Both described hypoxic functions of Efg1, i. e. to regulate yeast proliferation of C. albicans in vitro and in the mouse gut in vivo, may be directed by similar if not identical regulatory circuits. In support of this notion, as compared to the wild-type strain, an efg1 mutant not only was hyperproliferative in the mouse gut [7–9] but it also showed increased extraintestinal dissemination in animals exposed to hypoxia  and increased virulence in orally-inoculated mice ; in contrast, the virulence of the efg1 mutant was strongly reduced in the systemic model of bloodstream-infection, i. e. under increased oxygen levels [27,35]. Hypoxia by decreased blood flow in individual gut villi had previously been shown to favor invasion and translocation of C. albicans across enterocytes . Conceivably, the hypoxic repressor functions of Efg1 are relevant not only at temperatures <37°C, i.e. for fungal colonization of exposed skin tissue but also for translocation across gut epithelia. Here we identify a transcriptional regulatory hub describing the functions of Efg1 under hypoxia that controls the proliferation and morphogenesis of C. albicans in oxygen-limiting environments.
Efg1 hypoxic function requires its unmodified N-terminus
Under hypoxia, Efg1 has been described as a temperature-dependent regulator of morphogenesis because it suppresses filamentation during surface growth at temperatures ≤35°C , while at 37°C it is required for hyphal growth  as under normoxia [26,27]. Properties of the efg1 mutant were re-confirmed by growth on the surface of YPS agar, which under normoxia does not induce hypha formation in C. albicans . Under hypoxia (0.2% O2), the efg1 mutant was unable to filament at 37°C, while it showed vigorous hyphal outgrowth at 34, 30 and 25°C; in contrast, under normoxia no filamentation was observed at 25°C (Fig 1A). At 37°C under hypoxia, the defective filamentation of an efg1 homozygous mutant on YPS agar was fully restored not only by native Efg1 but also by an N-terminally HA-tagged Efg1 variant (Fig 1A) or by an Efg1 variant carrying a N-terminal deletion (Fig 1B), as under normoxia . In contrast, at 25, 30 or 34°C the synthesis of HA-Efg1 did not prevent hyperfilamentation in an efg1 genetic background, while native unmodified Efg1 had this activity (Fig 1A). The repressing function of authetic Efg1 was slightly reduced by deleting residues 9 to 74 (ΔN-Efg1) since colonies grown at 25°C (but not at 30 or 34°C) showed residual filamentation (Fig 1B). Thus, the morphogenetic repressor function of Efg1 requires its native N-terminus.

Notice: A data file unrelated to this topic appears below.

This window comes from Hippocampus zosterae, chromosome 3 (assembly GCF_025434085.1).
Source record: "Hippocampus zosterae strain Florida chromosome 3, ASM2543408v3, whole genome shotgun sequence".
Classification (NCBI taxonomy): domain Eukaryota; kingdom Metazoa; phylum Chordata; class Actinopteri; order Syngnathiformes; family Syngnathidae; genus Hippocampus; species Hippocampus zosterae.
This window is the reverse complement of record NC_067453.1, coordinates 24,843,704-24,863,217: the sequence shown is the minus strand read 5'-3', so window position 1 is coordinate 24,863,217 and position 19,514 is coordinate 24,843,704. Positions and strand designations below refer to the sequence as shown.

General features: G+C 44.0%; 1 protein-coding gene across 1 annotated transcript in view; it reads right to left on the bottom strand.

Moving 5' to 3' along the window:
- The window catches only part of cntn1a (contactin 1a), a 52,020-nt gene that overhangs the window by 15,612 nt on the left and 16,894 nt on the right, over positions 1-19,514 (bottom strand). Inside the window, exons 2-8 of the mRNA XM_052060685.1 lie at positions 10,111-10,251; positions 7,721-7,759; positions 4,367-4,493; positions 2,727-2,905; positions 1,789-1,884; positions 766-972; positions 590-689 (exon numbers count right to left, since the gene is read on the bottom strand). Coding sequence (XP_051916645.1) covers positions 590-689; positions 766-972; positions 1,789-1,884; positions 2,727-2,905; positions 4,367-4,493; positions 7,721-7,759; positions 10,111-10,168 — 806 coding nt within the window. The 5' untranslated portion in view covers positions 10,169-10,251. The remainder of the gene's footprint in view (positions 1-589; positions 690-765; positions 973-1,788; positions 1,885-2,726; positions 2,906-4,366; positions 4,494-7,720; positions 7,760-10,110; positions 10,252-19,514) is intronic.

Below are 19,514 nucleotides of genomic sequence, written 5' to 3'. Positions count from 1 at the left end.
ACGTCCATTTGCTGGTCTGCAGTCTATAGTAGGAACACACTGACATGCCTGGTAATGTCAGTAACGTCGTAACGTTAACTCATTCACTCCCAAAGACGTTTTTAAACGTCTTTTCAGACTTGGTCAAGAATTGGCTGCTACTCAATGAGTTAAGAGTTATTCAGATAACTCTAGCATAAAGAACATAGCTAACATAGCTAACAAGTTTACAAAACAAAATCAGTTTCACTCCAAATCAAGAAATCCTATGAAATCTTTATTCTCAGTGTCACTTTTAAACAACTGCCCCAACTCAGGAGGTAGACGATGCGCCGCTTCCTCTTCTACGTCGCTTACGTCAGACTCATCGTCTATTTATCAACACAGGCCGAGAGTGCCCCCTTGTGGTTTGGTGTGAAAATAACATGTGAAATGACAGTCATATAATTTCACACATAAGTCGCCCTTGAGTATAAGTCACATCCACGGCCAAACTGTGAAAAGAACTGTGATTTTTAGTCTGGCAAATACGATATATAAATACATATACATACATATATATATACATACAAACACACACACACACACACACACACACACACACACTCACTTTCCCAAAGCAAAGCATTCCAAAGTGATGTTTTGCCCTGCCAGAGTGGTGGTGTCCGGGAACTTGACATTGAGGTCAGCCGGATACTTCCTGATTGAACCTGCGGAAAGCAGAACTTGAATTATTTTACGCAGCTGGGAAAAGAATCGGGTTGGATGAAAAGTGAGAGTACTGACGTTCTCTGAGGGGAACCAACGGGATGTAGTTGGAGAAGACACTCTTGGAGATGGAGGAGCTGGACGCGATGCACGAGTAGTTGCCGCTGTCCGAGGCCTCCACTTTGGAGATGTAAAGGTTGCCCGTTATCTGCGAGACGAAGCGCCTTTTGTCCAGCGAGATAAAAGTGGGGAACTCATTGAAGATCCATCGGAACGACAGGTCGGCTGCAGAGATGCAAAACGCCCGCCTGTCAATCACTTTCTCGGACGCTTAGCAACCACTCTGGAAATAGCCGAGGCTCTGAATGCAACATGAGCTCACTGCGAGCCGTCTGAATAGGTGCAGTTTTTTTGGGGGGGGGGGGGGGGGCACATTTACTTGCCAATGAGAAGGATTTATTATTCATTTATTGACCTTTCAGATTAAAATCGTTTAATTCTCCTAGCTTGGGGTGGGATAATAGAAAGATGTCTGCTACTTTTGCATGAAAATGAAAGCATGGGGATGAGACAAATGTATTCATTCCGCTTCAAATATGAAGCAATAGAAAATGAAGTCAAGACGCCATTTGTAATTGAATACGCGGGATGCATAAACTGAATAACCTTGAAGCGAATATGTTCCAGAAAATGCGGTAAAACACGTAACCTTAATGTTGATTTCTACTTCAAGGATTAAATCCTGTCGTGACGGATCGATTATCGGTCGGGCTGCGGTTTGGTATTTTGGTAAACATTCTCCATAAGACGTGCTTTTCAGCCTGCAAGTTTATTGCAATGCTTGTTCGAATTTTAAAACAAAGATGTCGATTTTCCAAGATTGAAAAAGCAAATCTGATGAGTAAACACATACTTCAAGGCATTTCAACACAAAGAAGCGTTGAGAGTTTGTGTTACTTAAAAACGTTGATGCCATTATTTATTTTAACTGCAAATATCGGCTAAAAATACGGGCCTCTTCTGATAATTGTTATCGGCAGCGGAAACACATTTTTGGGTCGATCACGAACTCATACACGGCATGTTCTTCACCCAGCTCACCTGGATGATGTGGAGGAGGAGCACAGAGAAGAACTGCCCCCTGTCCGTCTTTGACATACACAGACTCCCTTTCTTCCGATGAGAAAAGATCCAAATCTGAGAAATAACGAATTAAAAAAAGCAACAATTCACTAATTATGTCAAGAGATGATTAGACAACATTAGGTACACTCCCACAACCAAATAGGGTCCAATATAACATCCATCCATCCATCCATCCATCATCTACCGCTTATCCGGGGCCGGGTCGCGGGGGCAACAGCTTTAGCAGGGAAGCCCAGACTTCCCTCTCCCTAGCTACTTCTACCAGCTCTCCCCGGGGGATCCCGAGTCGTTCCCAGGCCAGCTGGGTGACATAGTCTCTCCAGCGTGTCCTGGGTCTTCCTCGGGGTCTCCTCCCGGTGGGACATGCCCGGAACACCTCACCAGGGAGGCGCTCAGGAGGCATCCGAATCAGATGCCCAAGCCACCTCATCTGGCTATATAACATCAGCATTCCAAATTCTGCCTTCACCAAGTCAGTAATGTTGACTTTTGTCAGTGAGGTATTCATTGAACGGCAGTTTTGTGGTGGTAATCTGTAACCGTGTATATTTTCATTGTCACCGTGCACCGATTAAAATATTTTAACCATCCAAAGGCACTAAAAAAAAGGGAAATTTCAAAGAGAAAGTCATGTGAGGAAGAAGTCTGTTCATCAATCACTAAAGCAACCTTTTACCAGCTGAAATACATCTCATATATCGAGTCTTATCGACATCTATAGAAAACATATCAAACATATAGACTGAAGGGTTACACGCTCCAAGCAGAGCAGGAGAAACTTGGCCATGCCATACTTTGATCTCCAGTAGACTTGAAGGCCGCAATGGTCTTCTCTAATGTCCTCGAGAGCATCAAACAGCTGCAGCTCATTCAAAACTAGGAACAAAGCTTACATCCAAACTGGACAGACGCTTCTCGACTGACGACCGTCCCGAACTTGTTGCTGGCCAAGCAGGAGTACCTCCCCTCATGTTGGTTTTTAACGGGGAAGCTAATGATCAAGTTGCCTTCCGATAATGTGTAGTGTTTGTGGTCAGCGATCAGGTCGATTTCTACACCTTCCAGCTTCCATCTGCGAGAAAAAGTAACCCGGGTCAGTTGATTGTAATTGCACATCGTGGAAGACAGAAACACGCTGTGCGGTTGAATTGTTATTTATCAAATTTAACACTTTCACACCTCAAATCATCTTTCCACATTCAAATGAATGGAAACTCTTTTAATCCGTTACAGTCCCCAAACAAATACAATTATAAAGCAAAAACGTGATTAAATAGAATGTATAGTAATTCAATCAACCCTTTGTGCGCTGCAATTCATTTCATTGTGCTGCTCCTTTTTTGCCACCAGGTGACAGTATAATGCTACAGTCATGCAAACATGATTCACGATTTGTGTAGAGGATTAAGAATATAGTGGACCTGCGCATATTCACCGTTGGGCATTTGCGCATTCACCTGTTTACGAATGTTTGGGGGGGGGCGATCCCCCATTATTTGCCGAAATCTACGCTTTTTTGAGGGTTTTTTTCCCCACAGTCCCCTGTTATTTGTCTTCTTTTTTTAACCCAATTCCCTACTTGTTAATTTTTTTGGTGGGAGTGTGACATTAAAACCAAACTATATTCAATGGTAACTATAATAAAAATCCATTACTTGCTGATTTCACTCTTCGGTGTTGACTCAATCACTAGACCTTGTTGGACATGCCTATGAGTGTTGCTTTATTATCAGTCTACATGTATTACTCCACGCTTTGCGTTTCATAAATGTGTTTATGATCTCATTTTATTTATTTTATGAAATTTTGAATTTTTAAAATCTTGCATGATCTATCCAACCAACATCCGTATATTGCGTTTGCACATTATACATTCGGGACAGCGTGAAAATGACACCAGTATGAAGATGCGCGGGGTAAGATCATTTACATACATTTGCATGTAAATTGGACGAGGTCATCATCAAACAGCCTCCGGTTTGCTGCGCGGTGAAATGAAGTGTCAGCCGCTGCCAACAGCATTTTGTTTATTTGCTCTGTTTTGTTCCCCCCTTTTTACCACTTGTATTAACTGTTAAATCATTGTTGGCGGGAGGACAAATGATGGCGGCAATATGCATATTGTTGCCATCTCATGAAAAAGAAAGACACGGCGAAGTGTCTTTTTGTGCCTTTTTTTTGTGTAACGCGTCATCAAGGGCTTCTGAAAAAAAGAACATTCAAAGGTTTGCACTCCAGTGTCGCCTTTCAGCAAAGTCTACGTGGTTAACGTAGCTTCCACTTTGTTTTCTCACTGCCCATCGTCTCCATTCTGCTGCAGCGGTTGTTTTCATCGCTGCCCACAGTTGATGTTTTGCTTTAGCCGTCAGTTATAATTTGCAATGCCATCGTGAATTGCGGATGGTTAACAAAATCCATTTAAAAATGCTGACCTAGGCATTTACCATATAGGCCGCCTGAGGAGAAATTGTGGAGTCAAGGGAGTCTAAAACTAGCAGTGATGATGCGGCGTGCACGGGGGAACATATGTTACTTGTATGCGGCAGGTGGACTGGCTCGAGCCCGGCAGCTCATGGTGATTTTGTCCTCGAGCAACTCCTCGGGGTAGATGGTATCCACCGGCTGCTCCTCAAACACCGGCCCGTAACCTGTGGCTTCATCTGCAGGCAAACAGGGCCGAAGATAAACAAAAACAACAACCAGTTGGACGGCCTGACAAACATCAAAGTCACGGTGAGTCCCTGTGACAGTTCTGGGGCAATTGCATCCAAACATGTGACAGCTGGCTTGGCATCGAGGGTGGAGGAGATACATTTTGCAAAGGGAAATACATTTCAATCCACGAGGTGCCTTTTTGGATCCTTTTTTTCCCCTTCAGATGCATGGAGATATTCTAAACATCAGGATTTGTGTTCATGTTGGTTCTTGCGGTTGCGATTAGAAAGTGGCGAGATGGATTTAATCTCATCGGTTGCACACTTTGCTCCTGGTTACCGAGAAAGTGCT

(A, B) Colony phenotypes. Strains were grown under hypoxia (0.2% O2) on the surface of YPS agar at 37°C (3 d), 34°C (3 d), 30°C (3 d) or 25°C (4 d) and under normoxia (21% O2) at 25°C (4 d). (C) Efg1 immunoblot. Strains werμe grown on YPS agar for 60 h at 25°C before cell harvesting by scraping off the colonies. 75 μg of protein in cell extracts were separated by SDS-PAGE (8% acrylamide) and immunoblots were developed using anti-Efg1 antiserum. Levels of histone H4 (loading control) were detected by anti-histone H4 antibodies. Strains tested were CAF2-1 (EFG1/EFG1), BCA0901 (EFG1/efg1), HLC52 (efg1/efg1), HLCEEFG1 (efg1/efg1 [HA-EFG1]), HLCPEFG1 (efg1/efg1 [EFG1]), HLCNEFG1 (efg1/efg1 [ΔN-EFG1]), HLCEEFG1T206A (efg1/efg1 [EFG1-T206A]), HLCEEFG1T206E (efg1/efg1 [EFG1-T206E]), HLCEEFG1T179A (efg1/efg1 [EFG1-T179A]) and HLCEEFG1T179E (efg1/efg1 [EFG1-T79E]).
The structural requirements for hypoxic Efg1 functions were explored further by single-site mutated variants mutated for residues T206 and T179. T206 fits the consensus sequence for phosphorylation by PKA  and T179 is considered as the phosphorylation site of the Cdc28-Hgc1 kinase complex ; phosphorylation of both residues is needed for efficient hypha formation under normoxia [33,39]. EFG1 versions encoding T206A, T206E, T179A and T179E variants were integrated into the genome of an efg1 mutant and filamentation phenotypes of transformants were examined. All Efg1 variants were produced at similar levels during hypoxic growth (Fig 1C) as under normoxia , which was assayed by immunoblotting of cell extracts using a newly generated anti-Efg1 antiserum (S1 Fig). Interestingly, at 25, 30 and 34°C, both non-phosphorylatable variants T206A and T179A effectively repressed filamentation, while Efg1 variants mimicking phosphorylation (T206E and T179E) were unable to act as repressors (Fig 1B). This result suggests that opposite to its normoxic functions, the phosphorylated forms of Efg1 are inactive in hypoxic repression, while the non-phosphorylated forms are active.